Practically and philosophically, life is full of meaningfulness.  Meaningfulness is deeper than meanings that humans attribute (to things), interpret (sense-making in situations) or convey (by words), and even than the meaning of life.  It refers to all things being meaningful whether or not linked with humans.  This gives me joy in life, and a direction in research to recognise its diversity and expect its coherence.  Meaningfulness provides the only sound philosophical basis that I know of for environmental and climate responsibility that looks beyond human needs or valuation - as e.g. Gunton et al. (2017) argue in proposing "ecosystem valuing".

An emphasis on meaningfulness helps me in analysis: an emphasis on "Why?" rather than an emphasis on "What?"  Dooyeweerd's aspects are spheres (or "modalities") of meaningfulness, not just law.  Looking for meaningfulness via aspects opens up fresh ideas; often a paradigm shift occurs when some courageous thinker recognises an aspect of the meaningfulness of reality that previous thinkers had ignored or taken for granted.

Philosophically, it is this meaningfulness that enables all those above types of meanings listed earlier to occur, but philosophers have not realised this until recently.  Dooyeweerd was ahead of them.  Most of Dooyeweerd's 3000 mentions of "meaning", "meaningful", etc. in his New Critique were about meaningfulness, not the other kinds of meanings I listed above, and he explored the nature and implications of meaningfulness.  So, another reason why I found meaning(fulness) important is because Dooyeweerd did.

After centuries of ignoring meaning, philosophers began to recognise the importance of meaning but, given their "immanence standpoint", they have taken signification (language etc.) as their starting-point and groped their way to the position that "all is text" (Derrida) or "all is sign" (Peirce) - all is meaningfulness.  They have arrived, after circuitous journeys, where Dooyeweerd begins.  So have many in the fields I work in; for example there is a growing movement in the information systems field to recognise the meaningfulness of information technology that is there regardless of whether users recognise it or not.  Meaningfulness is something that can bring objective and subjective and intersubjective together.

Only very few philosophers understand this meaningfulness, one being Michael Polanyi, who wrote that we "dwell" in meaning.  I find it useful to think of the whole of reality 'swimming' in an 'ocean of meaningfulness' - something inescapable, something that enables and sustains all creation to be and occur, and something in which we are 'at home'.  Theologically, I, as did Dooyeweerd, see meaningfulness as deriving from an Origin of Meaning, i.e. the Creator, God.  (When Scripture mentions the Word of God, that which upholds all [Hebrews 1:3], think of meaningfulness!)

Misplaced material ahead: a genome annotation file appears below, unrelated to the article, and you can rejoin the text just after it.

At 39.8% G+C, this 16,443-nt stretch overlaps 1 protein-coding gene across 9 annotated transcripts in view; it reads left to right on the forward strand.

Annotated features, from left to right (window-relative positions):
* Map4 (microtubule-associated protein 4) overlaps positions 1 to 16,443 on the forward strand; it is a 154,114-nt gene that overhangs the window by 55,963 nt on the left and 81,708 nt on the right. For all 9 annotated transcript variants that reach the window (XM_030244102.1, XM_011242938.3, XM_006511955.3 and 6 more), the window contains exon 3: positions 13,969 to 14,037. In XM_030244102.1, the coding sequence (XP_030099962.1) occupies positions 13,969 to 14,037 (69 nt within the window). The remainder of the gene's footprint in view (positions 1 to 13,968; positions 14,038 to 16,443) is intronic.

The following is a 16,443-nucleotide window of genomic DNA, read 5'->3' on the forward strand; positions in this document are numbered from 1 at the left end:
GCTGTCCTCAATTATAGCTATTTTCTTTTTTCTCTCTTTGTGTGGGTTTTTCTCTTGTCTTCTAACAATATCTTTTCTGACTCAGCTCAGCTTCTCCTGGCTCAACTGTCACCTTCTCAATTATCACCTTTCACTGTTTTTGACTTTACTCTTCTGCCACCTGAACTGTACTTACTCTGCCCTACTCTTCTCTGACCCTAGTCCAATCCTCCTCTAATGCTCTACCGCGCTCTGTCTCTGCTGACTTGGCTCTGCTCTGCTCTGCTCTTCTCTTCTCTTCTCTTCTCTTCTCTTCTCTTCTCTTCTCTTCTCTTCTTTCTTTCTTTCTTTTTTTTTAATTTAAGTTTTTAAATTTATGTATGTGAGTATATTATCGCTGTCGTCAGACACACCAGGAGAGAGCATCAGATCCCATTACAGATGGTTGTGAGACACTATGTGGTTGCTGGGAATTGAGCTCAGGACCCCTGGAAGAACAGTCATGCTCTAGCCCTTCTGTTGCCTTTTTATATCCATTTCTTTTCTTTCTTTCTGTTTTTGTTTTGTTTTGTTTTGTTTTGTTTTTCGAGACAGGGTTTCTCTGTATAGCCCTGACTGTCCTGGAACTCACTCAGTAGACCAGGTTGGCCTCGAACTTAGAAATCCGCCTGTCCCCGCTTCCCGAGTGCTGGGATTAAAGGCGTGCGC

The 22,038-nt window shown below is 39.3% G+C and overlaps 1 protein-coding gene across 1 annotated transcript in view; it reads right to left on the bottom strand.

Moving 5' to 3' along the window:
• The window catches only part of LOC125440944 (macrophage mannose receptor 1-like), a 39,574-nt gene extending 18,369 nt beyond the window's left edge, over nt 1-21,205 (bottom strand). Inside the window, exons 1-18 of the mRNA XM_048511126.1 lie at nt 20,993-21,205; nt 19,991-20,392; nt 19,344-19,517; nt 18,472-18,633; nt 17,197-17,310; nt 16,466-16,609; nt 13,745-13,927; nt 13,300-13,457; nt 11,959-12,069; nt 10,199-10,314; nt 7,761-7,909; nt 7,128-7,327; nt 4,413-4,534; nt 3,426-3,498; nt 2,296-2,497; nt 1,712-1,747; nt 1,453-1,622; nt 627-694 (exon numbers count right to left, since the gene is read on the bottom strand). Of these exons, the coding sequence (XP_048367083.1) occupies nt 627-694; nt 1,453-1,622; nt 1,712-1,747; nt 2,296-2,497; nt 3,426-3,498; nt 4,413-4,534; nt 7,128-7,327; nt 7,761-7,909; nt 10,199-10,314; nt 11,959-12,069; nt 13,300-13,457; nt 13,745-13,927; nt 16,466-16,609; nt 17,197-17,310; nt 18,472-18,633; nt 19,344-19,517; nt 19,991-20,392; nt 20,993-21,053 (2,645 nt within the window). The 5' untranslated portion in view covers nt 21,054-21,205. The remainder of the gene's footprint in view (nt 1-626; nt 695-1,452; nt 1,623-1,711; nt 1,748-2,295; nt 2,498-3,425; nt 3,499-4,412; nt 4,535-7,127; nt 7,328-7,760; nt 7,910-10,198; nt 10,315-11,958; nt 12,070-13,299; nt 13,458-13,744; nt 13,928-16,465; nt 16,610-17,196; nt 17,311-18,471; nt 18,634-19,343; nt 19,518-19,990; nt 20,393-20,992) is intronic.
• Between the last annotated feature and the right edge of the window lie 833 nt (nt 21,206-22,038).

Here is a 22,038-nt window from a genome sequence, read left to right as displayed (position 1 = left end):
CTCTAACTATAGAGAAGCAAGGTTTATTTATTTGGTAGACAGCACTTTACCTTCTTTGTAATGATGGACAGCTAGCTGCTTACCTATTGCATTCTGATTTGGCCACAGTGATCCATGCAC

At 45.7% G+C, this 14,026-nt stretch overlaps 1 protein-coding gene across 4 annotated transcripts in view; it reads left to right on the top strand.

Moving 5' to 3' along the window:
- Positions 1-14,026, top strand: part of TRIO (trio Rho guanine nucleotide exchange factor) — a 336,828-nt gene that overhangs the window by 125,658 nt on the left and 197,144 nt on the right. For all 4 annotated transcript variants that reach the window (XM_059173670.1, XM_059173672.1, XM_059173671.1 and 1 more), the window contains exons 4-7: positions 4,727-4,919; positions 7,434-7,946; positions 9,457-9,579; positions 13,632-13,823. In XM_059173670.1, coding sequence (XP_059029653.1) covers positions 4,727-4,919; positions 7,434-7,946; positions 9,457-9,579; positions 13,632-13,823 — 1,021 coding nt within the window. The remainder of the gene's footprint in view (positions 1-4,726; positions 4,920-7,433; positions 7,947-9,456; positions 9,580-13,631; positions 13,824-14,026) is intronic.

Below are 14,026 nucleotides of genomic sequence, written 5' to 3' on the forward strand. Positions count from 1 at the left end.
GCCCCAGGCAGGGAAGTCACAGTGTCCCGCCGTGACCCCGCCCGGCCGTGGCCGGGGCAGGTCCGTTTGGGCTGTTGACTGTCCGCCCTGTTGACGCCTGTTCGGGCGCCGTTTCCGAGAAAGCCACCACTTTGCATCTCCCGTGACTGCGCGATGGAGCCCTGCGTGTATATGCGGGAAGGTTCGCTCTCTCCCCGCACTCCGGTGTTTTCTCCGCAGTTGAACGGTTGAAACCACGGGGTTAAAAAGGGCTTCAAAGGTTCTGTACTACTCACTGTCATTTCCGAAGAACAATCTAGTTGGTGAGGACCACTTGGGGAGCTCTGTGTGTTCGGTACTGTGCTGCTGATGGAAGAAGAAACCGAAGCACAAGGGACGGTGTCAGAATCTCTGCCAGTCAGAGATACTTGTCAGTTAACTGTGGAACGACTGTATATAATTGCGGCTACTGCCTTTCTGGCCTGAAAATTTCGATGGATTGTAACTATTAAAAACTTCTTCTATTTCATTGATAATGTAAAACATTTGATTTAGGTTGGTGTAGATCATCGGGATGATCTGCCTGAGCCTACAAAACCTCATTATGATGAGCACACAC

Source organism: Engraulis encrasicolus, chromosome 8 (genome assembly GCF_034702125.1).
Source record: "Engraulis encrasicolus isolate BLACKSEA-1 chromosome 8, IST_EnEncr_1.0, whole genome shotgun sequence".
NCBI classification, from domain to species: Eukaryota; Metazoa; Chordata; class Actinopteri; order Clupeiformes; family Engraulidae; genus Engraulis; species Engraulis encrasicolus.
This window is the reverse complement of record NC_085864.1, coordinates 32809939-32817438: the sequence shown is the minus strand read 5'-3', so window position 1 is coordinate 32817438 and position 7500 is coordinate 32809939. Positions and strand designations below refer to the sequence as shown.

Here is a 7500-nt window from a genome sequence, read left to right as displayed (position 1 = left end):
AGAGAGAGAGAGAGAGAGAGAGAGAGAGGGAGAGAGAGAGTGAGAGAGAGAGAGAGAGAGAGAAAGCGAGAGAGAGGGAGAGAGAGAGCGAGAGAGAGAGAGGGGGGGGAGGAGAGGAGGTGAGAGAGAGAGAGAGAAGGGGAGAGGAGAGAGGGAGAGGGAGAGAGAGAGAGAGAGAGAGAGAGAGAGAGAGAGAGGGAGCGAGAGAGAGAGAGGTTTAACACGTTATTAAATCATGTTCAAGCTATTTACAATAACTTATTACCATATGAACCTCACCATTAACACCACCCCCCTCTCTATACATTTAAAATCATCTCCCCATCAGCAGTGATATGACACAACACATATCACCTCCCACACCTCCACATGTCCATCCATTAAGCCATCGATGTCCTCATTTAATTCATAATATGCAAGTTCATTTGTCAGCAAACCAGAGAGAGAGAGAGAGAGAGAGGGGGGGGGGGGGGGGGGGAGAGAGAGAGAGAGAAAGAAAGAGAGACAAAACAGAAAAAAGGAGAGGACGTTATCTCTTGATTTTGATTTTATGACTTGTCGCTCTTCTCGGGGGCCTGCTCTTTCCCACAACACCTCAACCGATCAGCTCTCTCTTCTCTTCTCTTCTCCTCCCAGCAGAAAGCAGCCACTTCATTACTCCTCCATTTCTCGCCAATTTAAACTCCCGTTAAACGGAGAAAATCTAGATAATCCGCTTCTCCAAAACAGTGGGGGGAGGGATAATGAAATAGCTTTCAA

I find that a philosophy in which meaningfulness is explicitly recognised offers much more beauty, wonder and thrill, as well as usefulness, than do conventional philosophies, whether realist or anti-realist, and yet it remains superbly rational.

Sadly, Dooyeweerd never clarified what he meant, which led to misunderstandings (e.g. those who think he derived his ideas from Linguistic Turn philosophy and Phenomenology) and missed opportunities to engage with others and contribute value to mainstream thought.  In the absence of any other Reformational thinker doing so, I decided I had to try to write an account of how Dooyeweerd used the notion of meaningfulness.  It is set out in Chapter 4 of my book, and more fully in two 2019 articles in Philosophia Reformata.

You speak of an 'adventure' — can you explain how Dooyeweerd transformed your thinking, your career and your life?

Dooyeweerd, especially his aspects, became a 'way of thinking' that affects all I am and do.  Others have found similarly, even those with little interest in Reformational philosophy.

It makes me open-minded and open-hearted because I can recognise that the 'other person' is finding a different aspect important, to the ones I do; and so I can and must respect their views.  Conversely, it gives me confidence to respect my own ideas, seeing where they fit alongside those of others, so difference in viewpoint is no longer a conflict (win/lose) but a collaboration in bring good (of a variety of kinds) into the world.  It suggests where they and I can make valuable contributions in our fields.

Dooyeweerd has encouraged my (academic) thinking to be much more interdisciplinary and open to new ideas.  I can see where the wide range of ideas extant in a field fit.  Paradigms may be understood as linked to ways in which reality is meaningful (Section §8-2 in my book).  I have been able to explore rather than shut down new ideas, but critically, because Dooyeweerd gives the basis for genuinely critical affirmation and enrichment.